When I think about modern buildings or structures that I admire, certain ones always come into my mind: the Leicester Engineering Building (Stirling), Salk Institute (Kahn), Inland Steel Building (SOM), Vietnam Memorial (Maya Lin), the Ruck-a-Chucky Bridge (Myron Goldsmith with SOM)—I could go on. These projects tend to be somewhat aggressive in how they assert themselves and are sort of revolutionary, with both extraordinary logic and spirit. How do we attain spirited value in design? I believe it is not without taking risks, and mining the depths of logic is risky business. In my dual roles as a design partner at Miller Hull and a professor in the UW Department of Architecture teaching design studios, I have come to recognize the importance in taking calculated and strategic risks to achieve art in architecture.
Great risk-taking architecture is often generated out of competitions. Many winning schemes selected by competition juries do not follow the rules, but instead reinterpret the project’s program and make an alternate proposal. In his talk “Architecture: The Incredible,” Louis Kahn said, “One of the great lacks of architecture today is that institutions are not being defined, that they are being taken as given by the programmer, and made into a building.” Programs are important, but they are beginning points. In presenting her winning scheme for the Louisiana Museum in Copenhagen at the UW’s spring Scan Design lecture, Lene Tranberg described the way her office dissected the presented program and then proposed a radically different project on a new site. The proposal was a floating ramp in a grove of trees and had such conviction, logic and as she said “magic” – and I would say, spirit – that it was the unanimous choice.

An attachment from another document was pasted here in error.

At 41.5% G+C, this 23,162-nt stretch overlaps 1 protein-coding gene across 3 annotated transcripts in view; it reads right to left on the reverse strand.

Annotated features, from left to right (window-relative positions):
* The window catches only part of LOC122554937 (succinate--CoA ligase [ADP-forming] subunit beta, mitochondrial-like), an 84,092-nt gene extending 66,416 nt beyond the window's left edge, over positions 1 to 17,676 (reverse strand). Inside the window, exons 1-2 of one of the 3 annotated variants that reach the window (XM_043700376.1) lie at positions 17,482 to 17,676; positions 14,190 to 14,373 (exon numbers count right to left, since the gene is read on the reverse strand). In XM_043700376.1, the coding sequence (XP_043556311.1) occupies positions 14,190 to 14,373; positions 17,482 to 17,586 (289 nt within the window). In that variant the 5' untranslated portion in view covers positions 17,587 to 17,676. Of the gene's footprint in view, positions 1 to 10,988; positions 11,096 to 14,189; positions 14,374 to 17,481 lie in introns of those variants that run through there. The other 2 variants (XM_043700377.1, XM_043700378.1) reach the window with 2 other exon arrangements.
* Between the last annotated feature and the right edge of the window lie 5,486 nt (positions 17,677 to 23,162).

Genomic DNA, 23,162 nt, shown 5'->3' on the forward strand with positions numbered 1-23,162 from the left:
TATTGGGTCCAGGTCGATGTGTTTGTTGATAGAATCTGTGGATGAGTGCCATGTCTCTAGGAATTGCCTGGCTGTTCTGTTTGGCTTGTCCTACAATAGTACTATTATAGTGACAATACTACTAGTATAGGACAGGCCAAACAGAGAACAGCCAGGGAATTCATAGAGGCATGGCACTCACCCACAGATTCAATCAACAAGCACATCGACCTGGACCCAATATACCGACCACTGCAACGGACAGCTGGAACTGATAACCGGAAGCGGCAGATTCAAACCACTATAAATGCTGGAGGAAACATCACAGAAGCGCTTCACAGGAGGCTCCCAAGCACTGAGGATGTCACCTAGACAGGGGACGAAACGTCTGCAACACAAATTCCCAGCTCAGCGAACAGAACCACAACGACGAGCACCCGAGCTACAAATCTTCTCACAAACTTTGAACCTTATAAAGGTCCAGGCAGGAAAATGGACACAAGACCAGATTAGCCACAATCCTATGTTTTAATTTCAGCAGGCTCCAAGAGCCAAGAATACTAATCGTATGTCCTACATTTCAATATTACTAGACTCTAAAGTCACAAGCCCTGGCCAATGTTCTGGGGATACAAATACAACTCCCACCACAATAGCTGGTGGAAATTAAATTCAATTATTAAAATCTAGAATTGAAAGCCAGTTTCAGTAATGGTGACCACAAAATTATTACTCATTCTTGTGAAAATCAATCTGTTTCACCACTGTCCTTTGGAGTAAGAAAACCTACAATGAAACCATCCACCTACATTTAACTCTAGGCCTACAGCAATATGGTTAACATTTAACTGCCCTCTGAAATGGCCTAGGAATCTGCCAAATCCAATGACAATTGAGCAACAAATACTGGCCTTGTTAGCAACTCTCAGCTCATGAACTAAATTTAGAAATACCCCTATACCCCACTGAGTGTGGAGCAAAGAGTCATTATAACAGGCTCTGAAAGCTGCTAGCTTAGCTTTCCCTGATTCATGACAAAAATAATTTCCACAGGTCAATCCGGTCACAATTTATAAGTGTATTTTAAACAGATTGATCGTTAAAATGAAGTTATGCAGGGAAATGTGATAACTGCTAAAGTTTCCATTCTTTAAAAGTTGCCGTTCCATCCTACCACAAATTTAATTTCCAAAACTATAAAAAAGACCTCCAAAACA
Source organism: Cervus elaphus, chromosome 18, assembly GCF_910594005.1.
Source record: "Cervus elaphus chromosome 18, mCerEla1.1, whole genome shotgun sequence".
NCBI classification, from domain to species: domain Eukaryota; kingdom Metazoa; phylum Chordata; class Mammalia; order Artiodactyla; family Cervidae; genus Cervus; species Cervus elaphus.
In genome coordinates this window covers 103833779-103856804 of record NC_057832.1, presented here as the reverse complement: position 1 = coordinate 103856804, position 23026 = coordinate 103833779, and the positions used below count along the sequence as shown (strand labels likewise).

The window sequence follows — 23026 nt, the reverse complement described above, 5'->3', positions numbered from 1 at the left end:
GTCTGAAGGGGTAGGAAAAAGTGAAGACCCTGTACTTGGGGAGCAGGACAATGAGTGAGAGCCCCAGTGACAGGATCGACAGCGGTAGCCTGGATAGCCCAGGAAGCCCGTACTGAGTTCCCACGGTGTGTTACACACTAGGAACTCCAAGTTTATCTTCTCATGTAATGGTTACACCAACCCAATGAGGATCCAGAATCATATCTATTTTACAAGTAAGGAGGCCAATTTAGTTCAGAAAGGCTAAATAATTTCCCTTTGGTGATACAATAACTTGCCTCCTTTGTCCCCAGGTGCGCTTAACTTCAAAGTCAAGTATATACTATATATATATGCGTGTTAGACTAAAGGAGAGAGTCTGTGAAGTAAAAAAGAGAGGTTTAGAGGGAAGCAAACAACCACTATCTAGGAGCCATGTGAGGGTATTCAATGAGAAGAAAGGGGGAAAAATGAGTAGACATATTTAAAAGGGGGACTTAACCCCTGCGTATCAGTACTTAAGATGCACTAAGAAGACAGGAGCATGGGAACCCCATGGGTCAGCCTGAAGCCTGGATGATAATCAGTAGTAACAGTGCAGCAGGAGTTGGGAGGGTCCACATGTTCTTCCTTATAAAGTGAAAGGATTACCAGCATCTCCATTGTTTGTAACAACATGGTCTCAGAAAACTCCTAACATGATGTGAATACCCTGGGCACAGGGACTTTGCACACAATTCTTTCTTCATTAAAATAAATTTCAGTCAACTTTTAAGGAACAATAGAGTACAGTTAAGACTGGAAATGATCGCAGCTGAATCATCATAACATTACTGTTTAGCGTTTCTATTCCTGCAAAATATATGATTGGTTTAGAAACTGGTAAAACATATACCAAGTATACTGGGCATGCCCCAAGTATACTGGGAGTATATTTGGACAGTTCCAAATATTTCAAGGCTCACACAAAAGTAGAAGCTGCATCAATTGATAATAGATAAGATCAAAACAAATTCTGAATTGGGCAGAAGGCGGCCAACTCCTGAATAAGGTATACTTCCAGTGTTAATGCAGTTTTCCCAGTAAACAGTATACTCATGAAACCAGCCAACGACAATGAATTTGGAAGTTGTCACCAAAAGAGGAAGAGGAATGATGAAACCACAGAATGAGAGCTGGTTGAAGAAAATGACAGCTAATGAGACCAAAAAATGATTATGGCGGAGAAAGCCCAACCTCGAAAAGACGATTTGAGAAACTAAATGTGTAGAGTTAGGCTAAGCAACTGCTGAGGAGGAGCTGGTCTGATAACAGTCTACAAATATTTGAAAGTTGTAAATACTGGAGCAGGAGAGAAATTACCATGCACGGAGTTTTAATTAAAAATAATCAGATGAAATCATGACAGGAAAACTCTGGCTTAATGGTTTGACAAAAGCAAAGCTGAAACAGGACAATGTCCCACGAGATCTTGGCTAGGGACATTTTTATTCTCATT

But designers should not just look to competitions as license to take risks. What is an appropriate risk strategy for everyday architecture? How can designers elevate proposals for office buildings, institutional structures and community housing projects to true art? The process begins by actively critiquing the idea of program and by investigating the possibilities, the logic, in the essence of place (not just the “site”). Collaborative teamwork engaging an open-ended thought process can lead to unpremeditated solutions and hopefully something poetic. However, an open and probing design approach necessitates being brave, and this is not easy today. Too many factors conspire against us: budgets (always the justification for lack of invention), poorly conceived and dogmatic design guidelines, LEED checklists, etc. Maybe designers should think of every project as a competition, wear their competition hats when they do a bus barn or a public school, push the limits, jump off the edge, à la Ruck-a-Chucky Bridge. As I tell students when I lecture at schools of architecture—be brave!